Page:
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How the conscious and the unconscious work together in concert

Researchers from the Institut Frédéric-Joliot have discovered how the brain integrates and filters information, by combining temporal high-resolution brain imaging techniques and machine learning algorithms.

Published on 8 December 2017

Our brain is constantly bombarded with sensory information. Far from being overloaded, the brain is a real expert in managing this stream of information. NeuroSpin researchers from the Institut Frédéric-Joliot have discovered the mechanisms of information filtering. By combining magnetoencephalography (MEG) and machine learning algorithms, they have determined the sequence of neuronal operations that allows the brain to specifically select relevant information. The majority of the information is processed and filtered unconsciously by our brain. Within this stream, the relevant information is selected by a three-step operation and distributed to the associative regions of the brain, in order to be memorized.

The researchers measured the brain activity of 15 participants, while the participants had to identify a "target" image in a stream of 10 images per second. The neurobiologists were thus able to observe three successive operations allowing the participants to process and sort the stream of images:

  • Even though about ten images are presented every second, each image is analyzed by the sensory areas of the brain for about half a second. This represents a first phase of automatic processing, which is unconscious and effortless for us.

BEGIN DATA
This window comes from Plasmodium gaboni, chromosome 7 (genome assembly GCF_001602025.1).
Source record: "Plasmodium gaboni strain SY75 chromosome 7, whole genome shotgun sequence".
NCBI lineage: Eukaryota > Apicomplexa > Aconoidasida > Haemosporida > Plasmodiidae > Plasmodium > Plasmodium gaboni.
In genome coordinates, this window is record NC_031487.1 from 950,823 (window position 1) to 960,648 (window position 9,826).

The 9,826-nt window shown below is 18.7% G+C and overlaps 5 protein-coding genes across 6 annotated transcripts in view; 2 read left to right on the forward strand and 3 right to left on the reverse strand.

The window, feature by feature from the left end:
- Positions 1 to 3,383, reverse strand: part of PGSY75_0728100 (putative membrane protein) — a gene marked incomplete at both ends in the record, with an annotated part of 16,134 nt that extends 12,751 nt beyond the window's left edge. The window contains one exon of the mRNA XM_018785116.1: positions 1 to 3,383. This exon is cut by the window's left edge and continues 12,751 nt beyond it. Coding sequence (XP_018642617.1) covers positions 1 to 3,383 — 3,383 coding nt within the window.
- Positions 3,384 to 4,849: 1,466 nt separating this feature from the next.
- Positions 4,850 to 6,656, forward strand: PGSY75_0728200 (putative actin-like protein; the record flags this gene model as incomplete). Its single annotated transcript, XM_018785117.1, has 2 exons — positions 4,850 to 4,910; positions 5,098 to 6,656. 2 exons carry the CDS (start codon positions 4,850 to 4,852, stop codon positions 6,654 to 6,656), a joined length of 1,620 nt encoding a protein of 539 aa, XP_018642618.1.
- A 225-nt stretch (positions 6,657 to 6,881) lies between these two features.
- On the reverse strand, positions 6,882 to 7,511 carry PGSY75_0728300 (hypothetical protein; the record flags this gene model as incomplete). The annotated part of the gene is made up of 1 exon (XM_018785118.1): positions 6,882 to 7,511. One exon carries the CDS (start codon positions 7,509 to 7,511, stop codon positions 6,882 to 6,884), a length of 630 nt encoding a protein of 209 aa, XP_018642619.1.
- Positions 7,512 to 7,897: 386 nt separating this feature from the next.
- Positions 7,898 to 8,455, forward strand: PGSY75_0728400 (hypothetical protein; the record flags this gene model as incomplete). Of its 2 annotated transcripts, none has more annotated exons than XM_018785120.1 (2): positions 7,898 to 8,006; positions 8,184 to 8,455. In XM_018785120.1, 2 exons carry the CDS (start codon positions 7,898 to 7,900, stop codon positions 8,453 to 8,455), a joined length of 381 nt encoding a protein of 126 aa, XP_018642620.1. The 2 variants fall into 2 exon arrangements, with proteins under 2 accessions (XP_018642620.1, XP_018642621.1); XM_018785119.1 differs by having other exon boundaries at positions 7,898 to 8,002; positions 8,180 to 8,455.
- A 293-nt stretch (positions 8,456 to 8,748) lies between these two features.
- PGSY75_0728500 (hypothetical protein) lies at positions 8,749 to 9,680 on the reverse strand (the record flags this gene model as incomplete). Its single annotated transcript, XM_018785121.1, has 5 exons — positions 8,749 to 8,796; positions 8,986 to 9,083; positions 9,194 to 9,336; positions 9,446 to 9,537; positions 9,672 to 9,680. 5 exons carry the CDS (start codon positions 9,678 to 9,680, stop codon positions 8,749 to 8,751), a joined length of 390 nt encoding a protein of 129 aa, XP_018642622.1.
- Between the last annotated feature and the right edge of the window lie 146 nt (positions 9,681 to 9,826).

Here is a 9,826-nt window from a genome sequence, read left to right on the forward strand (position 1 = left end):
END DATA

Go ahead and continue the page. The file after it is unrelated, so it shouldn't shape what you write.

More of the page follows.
• When participants are asked to pay attention and memorize a particular image, it is not only the 'target' image that is selected, but all images that are still being processed in the sensory regions. The subject's attention will have the effect of amplifying the neuronal responses induced by these images.
  • The third step in processing corresponds to the conscious relationship of the subject. Only one of the selected images induces a prolonged cerebral response involving the parietal and frontal regions. It is this image that the subject will indicate as having perceived.

Bombarded by an ever-increasing amount of information, our brain is still able to manage the surplus of data thanks to an automatic, effortless filtering mechanism and a three-step selection process. Technological advances in brain imaging and information science have provided a tremendous boost to neuroscience research, and this study is a good example.

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